Second Chance Wildlife Center needs second home

The Second Chance Wildlife Center in Gaithersburg is looking to find a new home and asking the public for help.

Christine Montuori, founder of Second Chance, started treating wounded and orphaned animals in her own home in 1995 before moving her services to the Gaithersburg farmhouse.

But 15 years later, the aging infrastructure is forcing the non-profit to relocate within a year.

"Apparently it was never really designed for doing 12-13 loads of laundry every day and it's gotten kind of overwhelming," Montuori said.

With a paid staff of six and dozens of volunteers who take care of more than 3,000 animals a year, Second Chance has become one of the largest wildlife rehabilitation centers in Maryland.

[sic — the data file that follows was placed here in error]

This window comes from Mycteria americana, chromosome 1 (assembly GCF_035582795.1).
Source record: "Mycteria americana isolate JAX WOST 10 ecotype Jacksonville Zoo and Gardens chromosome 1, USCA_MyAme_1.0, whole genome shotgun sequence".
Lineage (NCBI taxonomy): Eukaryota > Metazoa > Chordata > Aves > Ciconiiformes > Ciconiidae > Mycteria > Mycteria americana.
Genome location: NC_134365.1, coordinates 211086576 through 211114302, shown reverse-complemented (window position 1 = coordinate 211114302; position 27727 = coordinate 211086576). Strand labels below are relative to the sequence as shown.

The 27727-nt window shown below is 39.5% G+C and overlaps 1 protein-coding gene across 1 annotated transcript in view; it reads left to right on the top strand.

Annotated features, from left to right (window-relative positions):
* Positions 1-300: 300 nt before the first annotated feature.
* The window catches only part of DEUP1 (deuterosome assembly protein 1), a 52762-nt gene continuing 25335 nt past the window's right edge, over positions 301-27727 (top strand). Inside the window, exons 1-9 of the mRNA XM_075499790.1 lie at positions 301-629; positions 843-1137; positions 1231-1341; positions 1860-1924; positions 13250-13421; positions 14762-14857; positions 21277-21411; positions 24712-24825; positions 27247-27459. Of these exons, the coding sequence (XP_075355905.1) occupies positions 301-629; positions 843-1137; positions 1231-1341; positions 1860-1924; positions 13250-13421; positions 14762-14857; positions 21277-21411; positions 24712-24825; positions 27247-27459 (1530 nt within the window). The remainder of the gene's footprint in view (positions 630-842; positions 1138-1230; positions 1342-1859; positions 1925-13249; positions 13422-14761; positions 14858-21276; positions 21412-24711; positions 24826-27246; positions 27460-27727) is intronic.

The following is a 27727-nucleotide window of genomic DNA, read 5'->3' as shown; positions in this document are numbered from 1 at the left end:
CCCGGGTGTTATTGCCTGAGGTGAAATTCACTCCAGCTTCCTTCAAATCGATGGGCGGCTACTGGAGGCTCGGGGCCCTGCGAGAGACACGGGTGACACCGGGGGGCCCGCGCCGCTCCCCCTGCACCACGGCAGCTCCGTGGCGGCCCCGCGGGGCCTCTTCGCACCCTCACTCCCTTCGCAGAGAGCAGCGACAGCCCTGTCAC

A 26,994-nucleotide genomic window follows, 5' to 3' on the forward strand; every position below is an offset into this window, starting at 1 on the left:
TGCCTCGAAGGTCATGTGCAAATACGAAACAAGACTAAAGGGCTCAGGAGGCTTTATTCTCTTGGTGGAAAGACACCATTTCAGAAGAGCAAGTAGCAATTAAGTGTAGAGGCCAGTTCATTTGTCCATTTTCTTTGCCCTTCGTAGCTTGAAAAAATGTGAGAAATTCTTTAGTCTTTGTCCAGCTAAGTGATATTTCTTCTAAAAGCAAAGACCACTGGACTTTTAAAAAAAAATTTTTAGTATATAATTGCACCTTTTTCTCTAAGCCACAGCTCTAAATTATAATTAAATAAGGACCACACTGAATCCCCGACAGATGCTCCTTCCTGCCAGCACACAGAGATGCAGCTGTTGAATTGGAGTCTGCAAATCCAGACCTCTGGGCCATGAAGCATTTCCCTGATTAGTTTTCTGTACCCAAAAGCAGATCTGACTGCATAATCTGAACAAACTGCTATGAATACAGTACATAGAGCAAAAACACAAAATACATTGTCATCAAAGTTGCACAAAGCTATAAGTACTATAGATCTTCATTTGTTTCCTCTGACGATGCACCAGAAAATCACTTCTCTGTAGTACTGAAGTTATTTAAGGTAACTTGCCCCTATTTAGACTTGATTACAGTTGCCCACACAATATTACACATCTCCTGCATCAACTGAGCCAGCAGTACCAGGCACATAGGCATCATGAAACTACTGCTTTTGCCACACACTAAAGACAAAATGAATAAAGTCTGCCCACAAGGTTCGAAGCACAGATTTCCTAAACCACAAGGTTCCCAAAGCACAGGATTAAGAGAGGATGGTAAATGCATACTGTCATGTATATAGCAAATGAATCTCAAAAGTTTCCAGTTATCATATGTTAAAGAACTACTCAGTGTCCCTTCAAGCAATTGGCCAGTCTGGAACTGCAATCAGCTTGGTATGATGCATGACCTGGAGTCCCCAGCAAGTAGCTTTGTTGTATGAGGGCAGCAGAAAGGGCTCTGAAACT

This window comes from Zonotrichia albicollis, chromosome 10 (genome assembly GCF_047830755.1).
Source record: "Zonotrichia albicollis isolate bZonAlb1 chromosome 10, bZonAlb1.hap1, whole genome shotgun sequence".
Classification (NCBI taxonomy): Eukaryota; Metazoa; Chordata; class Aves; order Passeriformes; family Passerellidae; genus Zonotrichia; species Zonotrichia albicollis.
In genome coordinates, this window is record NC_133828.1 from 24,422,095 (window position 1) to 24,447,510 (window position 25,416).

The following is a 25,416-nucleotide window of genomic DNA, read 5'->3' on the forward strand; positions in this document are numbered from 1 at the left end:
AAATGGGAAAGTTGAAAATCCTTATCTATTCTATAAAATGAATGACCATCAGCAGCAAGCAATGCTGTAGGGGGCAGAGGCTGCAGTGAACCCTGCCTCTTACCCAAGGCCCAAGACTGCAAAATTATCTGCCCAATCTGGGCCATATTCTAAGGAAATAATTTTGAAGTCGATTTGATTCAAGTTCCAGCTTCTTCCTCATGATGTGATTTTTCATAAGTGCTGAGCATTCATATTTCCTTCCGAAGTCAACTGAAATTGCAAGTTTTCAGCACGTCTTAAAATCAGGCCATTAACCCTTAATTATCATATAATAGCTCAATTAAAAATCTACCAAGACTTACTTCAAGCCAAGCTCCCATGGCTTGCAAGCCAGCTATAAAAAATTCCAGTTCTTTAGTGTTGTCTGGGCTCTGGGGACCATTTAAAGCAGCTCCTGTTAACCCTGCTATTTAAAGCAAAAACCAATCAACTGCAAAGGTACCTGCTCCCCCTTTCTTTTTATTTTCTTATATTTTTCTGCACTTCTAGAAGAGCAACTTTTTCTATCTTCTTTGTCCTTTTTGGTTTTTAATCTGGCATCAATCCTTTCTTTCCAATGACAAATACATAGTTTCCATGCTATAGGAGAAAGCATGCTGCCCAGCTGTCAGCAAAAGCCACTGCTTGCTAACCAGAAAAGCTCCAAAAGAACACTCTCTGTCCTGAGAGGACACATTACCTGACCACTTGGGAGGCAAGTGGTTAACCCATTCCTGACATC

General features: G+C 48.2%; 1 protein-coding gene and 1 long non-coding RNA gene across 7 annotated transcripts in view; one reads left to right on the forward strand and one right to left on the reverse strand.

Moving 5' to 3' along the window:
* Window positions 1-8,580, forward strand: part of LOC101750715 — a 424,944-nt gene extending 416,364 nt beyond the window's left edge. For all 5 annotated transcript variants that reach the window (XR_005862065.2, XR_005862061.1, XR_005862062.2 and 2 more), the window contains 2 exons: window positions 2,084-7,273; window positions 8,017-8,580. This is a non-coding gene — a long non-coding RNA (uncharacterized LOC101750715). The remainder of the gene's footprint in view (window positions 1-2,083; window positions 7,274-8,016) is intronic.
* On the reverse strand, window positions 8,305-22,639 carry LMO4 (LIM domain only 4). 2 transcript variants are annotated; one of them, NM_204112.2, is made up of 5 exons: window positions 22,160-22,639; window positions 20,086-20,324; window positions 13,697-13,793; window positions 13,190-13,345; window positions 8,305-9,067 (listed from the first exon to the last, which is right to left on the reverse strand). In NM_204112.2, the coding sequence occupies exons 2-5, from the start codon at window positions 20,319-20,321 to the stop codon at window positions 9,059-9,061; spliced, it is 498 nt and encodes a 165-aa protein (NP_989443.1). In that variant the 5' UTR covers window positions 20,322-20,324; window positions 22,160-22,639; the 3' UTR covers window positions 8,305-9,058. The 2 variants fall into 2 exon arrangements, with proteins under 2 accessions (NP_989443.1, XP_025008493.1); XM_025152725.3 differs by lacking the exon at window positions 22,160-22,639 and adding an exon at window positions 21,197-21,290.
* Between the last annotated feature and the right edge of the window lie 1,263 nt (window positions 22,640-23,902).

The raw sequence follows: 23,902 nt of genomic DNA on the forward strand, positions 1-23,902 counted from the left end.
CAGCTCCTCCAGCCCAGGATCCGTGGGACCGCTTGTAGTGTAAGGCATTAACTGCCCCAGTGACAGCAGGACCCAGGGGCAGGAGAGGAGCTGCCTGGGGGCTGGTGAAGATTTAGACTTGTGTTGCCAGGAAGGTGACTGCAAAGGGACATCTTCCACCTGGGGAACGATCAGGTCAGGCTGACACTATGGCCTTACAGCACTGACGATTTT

Animal Control, the Humane Society and residents from as far away as Ocean City come by with mammals and reptiles.

The 'busy season' is in the spring, and that's when the center hopes to be in a new spot.

While the County has offered a few options, the team at Second Chance is asking the public for help.

If you're interested in donating money or offering a lease to Second Chance, visit